Companies have responded to the recent focus on board composition and refreshment by onboarding new directors. According to the 2017 Spencer Stuart U.S. Board Index, 397 new independent directors were elected to S&P 500 companies in 2017, representing a 15% increase over the same period in 2016. Meanwhile, companies are expanding the kinds of attributes and skills in these searches, evidenced by a significant increase in the number of first-time directors, as well as an expansive view of C-suite experience as a pre-requisite to services. In addition, companies are carefully reviewing the attributes they need to reflect a growing and changing business environment and as a response to societal pressures.In the past few years, diversity in particular has become increasingly important to institutional investors, pension funds, employees and other stakeholders.
Companies over the past few proxy seasons have been receiving shareholder proposals, often from small coalitions or groups of investors, regarding board diversity and, in 2017, BlackRock indicated its support for a number of those resolutions. State Street Global Advisors announced that it voted against the chair or the entire nominating and governance committee at nearly 400 companies that lacked a single female director. In the 2018 proxy season, State Street indicated it voted against directors at more than 500 companies that failed to address board diversity, while simultaneously noting gender diversity improvements at over 150 companies that it addressed through either a withhold vote or engagement. In addition, in 2018, BlackRock amended its proxy voting guidelines to include an expectation of at least two women directors on each board and noted that it will continue engagement efforts, coupled with the threat of withhold votes for companies that ignore its comments.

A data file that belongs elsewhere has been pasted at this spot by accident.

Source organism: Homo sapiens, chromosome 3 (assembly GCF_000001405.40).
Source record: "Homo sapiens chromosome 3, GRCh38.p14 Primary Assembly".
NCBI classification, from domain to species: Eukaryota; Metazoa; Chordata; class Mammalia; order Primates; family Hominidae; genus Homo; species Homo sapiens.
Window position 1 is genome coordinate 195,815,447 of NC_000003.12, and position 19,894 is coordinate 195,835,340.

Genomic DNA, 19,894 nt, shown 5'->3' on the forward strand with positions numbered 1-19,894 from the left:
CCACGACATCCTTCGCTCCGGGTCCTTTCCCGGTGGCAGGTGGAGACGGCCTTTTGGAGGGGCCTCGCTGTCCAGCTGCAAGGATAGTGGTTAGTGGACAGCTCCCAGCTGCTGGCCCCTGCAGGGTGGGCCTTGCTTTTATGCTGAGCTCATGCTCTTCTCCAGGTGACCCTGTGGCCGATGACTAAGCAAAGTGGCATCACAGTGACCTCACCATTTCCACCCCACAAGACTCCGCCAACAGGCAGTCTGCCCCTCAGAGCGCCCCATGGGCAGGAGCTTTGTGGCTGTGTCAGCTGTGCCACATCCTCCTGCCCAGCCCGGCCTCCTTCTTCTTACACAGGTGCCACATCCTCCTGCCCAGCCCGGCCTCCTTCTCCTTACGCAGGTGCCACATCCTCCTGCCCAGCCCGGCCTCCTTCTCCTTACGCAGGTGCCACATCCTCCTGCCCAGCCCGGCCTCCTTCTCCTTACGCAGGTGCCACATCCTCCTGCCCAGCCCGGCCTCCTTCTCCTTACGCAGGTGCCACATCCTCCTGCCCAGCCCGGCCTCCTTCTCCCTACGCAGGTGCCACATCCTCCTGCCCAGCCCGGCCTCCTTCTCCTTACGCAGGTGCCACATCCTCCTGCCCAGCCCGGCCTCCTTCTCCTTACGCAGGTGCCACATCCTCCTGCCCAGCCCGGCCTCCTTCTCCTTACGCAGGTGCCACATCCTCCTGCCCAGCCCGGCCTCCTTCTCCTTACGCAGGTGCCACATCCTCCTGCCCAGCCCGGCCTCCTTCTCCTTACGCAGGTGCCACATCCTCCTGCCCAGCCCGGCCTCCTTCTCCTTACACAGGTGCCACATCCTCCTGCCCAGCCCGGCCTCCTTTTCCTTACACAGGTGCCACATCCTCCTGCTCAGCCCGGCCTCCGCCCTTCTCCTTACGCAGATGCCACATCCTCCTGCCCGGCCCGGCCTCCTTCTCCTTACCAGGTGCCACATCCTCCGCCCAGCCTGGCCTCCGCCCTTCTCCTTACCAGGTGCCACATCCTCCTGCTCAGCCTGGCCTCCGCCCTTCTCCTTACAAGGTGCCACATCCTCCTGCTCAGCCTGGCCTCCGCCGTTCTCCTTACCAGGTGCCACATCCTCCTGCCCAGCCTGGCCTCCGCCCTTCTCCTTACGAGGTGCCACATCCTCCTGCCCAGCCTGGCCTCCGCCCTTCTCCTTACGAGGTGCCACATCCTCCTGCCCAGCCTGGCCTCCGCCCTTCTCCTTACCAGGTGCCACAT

Further, CalSTRS, CalPERS and the California Treasurer are increasing pressure, through both engagement and withhold votes, on companies to address refreshment. Glass Lewis has also indicated that it will factor diversity on the board into its voting recommendations.
Echoing some of the trends in other governance areas, coalitions of investors are also forming with the goal of promoting board diversity. In July 2018, the 10-member investor coalition with a combined $300 billion in assets, under management known as the Midwest Investors Diversity Initiative, publicly announced efforts to increase racial, ethnic and gender diversity through model checklists and best practices.